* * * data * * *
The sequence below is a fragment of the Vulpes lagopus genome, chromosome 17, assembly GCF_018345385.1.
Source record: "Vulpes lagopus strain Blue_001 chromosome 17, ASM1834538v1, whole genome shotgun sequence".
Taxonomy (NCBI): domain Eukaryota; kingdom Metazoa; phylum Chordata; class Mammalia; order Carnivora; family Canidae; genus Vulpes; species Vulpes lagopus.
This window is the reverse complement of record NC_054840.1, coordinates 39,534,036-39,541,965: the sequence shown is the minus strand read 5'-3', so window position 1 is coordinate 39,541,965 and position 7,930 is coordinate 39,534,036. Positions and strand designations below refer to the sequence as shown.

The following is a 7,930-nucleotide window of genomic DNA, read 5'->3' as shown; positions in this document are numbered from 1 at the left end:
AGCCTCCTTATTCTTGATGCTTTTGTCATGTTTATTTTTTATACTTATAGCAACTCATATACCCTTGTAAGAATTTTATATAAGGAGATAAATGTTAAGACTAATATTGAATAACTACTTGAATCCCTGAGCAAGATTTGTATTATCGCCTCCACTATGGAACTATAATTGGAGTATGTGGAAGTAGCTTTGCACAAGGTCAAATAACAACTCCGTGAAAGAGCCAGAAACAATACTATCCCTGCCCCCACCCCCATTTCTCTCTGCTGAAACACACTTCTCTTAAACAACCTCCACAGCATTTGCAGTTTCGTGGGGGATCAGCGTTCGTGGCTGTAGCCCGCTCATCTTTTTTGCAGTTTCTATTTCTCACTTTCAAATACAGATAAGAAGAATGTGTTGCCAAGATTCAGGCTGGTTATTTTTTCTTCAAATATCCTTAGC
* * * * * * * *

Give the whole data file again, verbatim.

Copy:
The sequence below is a fragment of the Vulpes lagopus genome, chromosome 17, assembly GCF_018345385.1.
Source record: "Vulpes lagopus strain Blue_001 chromosome 17, ASM1834538v1, whole genome shotgun sequence".
Taxonomy (NCBI): domain Eukaryota; kingdom Metazoa; phylum Chordata; class Mammalia; order Carnivora; family Canidae; genus Vulpes; species Vulpes lagopus.
This window is the reverse complement of record NC_054840.1, coordinates 39,534,036-39,541,965: the sequence shown is the minus strand read 5'-3', so window position 1 is coordinate 39,541,965 and position 7,930 is coordinate 39,534,036. Positions and strand designations below refer to the sequence as shown.

The following is a 7,930-nucleotide window of genomic DNA, read 5'->3' as shown; positions in this document are numbered from 1 at the left end:
AGCCTCCTTATTCTTGATGCTTTTGTCATGTTTATTTTTTATACTTATAGCAACTCATATACCCTTGTAAGAATTTTATATAAGGAGATAAATGTTAAGACTAATATTGAATAACTACTTGAATCCCTGAGCAAGATTTGTATTATCGCCTCCACTATGGAACTATAATTGGAGTATGTGGAAGTAGCTTTGCACAAGGTCAAATAACAACTCCGTGAAAGAGCCAGAAACAATACTATCCCTGCCCCCACCCCCATTTCTCTCTGCTGAAACACACTTCTCTTAAACAACCTCCACAGCATTTGCAGTTTCGTGGGGGATCAGCGTTCGTGGCTGTAGCCCGCTCATCTTTTTTGCAGTTTCTATTTCTCACTTTCAAATACAGATAAGAAGAATGTGTTGCCAAGATTCAGGCTGGTTATTTTTTCTTCAAATATCCTTAGC